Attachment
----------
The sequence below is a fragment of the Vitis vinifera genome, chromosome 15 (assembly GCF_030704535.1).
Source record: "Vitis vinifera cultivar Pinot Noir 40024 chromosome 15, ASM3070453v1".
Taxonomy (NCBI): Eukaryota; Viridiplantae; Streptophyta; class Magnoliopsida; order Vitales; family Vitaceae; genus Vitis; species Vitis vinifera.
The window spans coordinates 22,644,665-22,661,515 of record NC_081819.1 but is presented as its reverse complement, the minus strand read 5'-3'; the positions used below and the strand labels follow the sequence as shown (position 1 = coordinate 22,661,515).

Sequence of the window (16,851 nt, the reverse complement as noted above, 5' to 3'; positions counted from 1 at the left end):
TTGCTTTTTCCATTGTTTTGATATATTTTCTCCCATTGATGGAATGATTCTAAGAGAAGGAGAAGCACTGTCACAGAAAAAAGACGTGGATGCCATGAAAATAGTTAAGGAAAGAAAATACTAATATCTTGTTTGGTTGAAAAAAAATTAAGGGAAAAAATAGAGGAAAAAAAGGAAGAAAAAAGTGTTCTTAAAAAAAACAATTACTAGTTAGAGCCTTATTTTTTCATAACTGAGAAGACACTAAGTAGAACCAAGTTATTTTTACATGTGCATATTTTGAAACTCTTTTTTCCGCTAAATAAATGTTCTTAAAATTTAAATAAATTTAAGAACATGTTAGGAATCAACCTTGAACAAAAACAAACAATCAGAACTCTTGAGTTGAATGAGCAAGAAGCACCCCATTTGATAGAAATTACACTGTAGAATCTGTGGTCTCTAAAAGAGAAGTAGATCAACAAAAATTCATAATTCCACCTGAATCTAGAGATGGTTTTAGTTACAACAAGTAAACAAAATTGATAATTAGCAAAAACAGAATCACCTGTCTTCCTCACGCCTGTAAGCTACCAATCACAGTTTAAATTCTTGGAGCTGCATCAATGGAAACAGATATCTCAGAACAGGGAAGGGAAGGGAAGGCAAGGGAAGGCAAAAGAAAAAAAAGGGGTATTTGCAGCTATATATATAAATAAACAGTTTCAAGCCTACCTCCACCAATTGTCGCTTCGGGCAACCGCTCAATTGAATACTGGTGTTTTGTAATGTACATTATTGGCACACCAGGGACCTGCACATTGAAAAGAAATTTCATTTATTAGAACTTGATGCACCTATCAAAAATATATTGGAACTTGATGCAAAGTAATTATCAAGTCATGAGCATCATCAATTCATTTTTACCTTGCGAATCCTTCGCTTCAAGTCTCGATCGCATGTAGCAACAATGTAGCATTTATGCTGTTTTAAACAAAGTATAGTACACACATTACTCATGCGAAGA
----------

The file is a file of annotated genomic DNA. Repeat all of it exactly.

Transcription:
The sequence below is a fragment of the Vitis vinifera genome, chromosome 15 (assembly GCF_030704535.1).
Source record: "Vitis vinifera cultivar Pinot Noir 40024 chromosome 15, ASM3070453v1".
Taxonomy (NCBI): Eukaryota; Viridiplantae; Streptophyta; class Magnoliopsida; order Vitales; family Vitaceae; genus Vitis; species Vitis vinifera.
The window spans coordinates 22,644,665-22,661,515 of record NC_081819.1 but is presented as its reverse complement, the minus strand read 5'-3'; the positions used below and the strand labels follow the sequence as shown (position 1 = coordinate 22,661,515).

Sequence of the window (16,851 nt, the reverse complement as noted above, 5' to 3'; positions counted from 1 at the left end):
TTGCTTTTTCCATTGTTTTGATATATTTTCTCCCATTGATGGAATGATTCTAAGAGAAGGAGAAGCACTGTCACAGAAAAAAGACGTGGATGCCATGAAAATAGTTAAGGAAAGAAAATACTAATATCTTGTTTGGTTGAAAAAAAATTAAGGGAAAAAATAGAGGAAAAAAAGGAAGAAAAAAGTGTTCTTAAAAAAAACAATTACTAGTTAGAGCCTTATTTTTTCATAACTGAGAAGACACTAAGTAGAACCAAGTTATTTTTACATGTGCATATTTTGAAACTCTTTTTTCCGCTAAATAAATGTTCTTAAAATTTAAATAAATTTAAGAACATGTTAGGAATCAACCTTGAACAAAAACAAACAATCAGAACTCTTGAGTTGAATGAGCAAGAAGCACCCCATTTGATAGAAATTACACTGTAGAATCTGTGGTCTCTAAAAGAGAAGTAGATCAACAAAAATTCATAATTCCACCTGAATCTAGAGATGGTTTTAGTTACAACAAGTAAACAAAATTGATAATTAGCAAAAACAGAATCACCTGTCTTCCTCACGCCTGTAAGCTACCAATCACAGTTTAAATTCTTGGAGCTGCATCAATGGAAACAGATATCTCAGAACAGGGAAGGGAAGGGAAGGCAAGGGAAGGCAAAAGAAAAAAAAGGGGTATTTGCAGCTATATATATAAATAAACAGTTTCAAGCCTACCTCCACCAATTGTCGCTTCGGGCAACCGCTCAATTGAATACTGGTGTTTTGTAATGTACATTATTGGCACACCAGGGACCTGCACATTGAAAAGAAATTTCATTTATTAGAACTTGATGCACCTATCAAAAATATATTGGAACTTGATGCAAAGTAATTATCAAGTCATGAGCATCATCAATTCATTTTTACCTTGCGAATCCTTCGCTTCAAGTCTCGATCGCATGTAGCAACAATGTAGCATTTATGCTGTTTTAAACAAAGTATAGTACACACATTACTCATGCGAAGA